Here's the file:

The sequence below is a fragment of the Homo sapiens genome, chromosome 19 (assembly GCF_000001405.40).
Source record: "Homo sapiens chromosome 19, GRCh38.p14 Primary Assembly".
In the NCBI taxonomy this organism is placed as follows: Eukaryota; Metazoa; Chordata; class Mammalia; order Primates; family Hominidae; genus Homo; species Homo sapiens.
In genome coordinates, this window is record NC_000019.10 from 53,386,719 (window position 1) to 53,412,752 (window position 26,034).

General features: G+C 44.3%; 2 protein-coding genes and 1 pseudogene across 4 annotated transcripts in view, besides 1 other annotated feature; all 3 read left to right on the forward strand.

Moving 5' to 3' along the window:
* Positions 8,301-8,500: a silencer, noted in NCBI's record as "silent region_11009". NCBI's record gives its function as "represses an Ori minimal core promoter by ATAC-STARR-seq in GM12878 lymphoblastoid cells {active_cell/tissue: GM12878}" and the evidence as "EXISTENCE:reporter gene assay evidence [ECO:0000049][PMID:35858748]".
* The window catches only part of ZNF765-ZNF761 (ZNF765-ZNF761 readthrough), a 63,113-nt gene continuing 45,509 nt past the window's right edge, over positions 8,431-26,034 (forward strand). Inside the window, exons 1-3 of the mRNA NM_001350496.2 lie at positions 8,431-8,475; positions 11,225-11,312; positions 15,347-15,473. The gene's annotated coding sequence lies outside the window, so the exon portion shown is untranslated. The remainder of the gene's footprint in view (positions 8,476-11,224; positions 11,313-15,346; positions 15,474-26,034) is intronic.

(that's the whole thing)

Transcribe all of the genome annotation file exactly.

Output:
The sequence below is a fragment of the Homo sapiens genome, chromosome 19 (assembly GCF_000001405.40).
Source record: "Homo sapiens chromosome 19, GRCh38.p14 Primary Assembly".
In the NCBI taxonomy this organism is placed as follows: Eukaryota; Metazoa; Chordata; class Mammalia; order Primates; family Hominidae; genus Homo; species Homo sapiens.
In genome coordinates, this window is record NC_000019.10 from 53,386,719 (window position 1) to 53,412,752 (window position 26,034).

General features: G+C 44.3%; 2 protein-coding genes and 1 pseudogene across 4 annotated transcripts in view, besides 1 other annotated feature; all 3 read left to right on the forward strand.

Moving 5' to 3' along the window:
* Positions 8,301-8,500: a silencer, noted in NCBI's record as "silent region_11009". NCBI's record gives its function as "represses an Ori minimal core promoter by ATAC-STARR-seq in GM12878 lymphoblastoid cells {active_cell/tissue: GM12878}" and the evidence as "EXISTENCE:reporter gene assay evidence [ECO:0000049][PMID:35858748]".
* The window catches only part of ZNF765-ZNF761 (ZNF765-ZNF761 readthrough), a 63,113-nt gene continuing 45,509 nt past the window's right edge, over positions 8,431-26,034 (forward strand). Inside the window, exons 1-3 of the mRNA NM_001350496.2 lie at positions 8,431-8,475; positions 11,225-11,312; positions 15,347-15,473. The gene's annotated coding sequence lies outside the window, so the exon portion shown is untranslated. The remainder of the gene's footprint in view (positions 8,476-11,224; positions 11,313-15,346; positions 15,474-26,034) is intronic.